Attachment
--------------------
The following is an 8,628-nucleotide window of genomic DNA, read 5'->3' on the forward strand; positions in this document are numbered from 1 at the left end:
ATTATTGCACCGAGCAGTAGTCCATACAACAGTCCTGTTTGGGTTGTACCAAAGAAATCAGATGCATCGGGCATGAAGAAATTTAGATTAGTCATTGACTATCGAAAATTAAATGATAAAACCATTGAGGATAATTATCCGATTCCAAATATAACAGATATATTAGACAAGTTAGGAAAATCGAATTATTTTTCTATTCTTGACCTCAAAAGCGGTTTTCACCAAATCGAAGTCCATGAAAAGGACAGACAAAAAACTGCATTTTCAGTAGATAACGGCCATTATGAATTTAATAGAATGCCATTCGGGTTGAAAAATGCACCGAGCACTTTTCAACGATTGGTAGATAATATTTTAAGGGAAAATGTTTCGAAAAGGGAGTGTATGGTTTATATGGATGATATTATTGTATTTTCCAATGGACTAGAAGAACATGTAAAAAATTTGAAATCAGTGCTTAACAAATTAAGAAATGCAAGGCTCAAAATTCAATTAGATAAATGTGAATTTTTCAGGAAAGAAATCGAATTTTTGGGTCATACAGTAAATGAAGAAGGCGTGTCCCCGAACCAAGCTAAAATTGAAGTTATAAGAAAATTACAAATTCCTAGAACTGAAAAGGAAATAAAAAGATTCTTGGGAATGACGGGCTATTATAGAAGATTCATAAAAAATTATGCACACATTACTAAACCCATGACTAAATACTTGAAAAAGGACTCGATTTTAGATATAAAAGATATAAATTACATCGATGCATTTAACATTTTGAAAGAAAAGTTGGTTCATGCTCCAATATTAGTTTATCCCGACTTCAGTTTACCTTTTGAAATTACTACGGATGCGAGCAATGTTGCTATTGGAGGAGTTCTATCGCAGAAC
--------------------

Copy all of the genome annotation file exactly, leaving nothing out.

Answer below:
The following is an 8,628-nucleotide window of genomic DNA, read 5'->3' on the forward strand; positions in this document are numbered from 1 at the left end:
ATTATTGCACCGAGCAGTAGTCCATACAACAGTCCTGTTTGGGTTGTACCAAAGAAATCAGATGCATCGGGCATGAAGAAATTTAGATTAGTCATTGACTATCGAAAATTAAATGATAAAACCATTGAGGATAATTATCCGATTCCAAATATAACAGATATATTAGACAAGTTAGGAAAATCGAATTATTTTTCTATTCTTGACCTCAAAAGCGGTTTTCACCAAATCGAAGTCCATGAAAAGGACAGACAAAAAACTGCATTTTCAGTAGATAACGGCCATTATGAATTTAATAGAATGCCATTCGGGTTGAAAAATGCACCGAGCACTTTTCAACGATTGGTAGATAATATTTTAAGGGAAAATGTTTCGAAAAGGGAGTGTATGGTTTATATGGATGATATTATTGTATTTTCCAATGGACTAGAAGAACATGTAAAAAATTTGAAATCAGTGCTTAACAAATTAAGAAATGCAAGGCTCAAAATTCAATTAGATAAATGTGAATTTTTCAGGAAAGAAATCGAATTTTTGGGTCATACAGTAAATGAAGAAGGCGTGTCCCCGAACCAAGCTAAAATTGAAGTTATAAGAAAATTACAAATTCCTAGAACTGAAAAGGAAATAAAAAGATTCTTGGGAATGACGGGCTATTATAGAAGATTCATAAAAAATTATGCACACATTACTAAACCCATGACTAAATACTTGAAAAAGGACTCGATTTTAGATATAAAAGATATAAATTACATCGATGCATTTAACATTTTGAAAGAAAAGTTGGTTCATGCTCCAATATTAGTTTATCCCGACTTCAGTTTACCTTTTGAAATTACTACGGATGCGAGCAATGTTGCTATTGGAGGAGTTCTATCGCAGAAC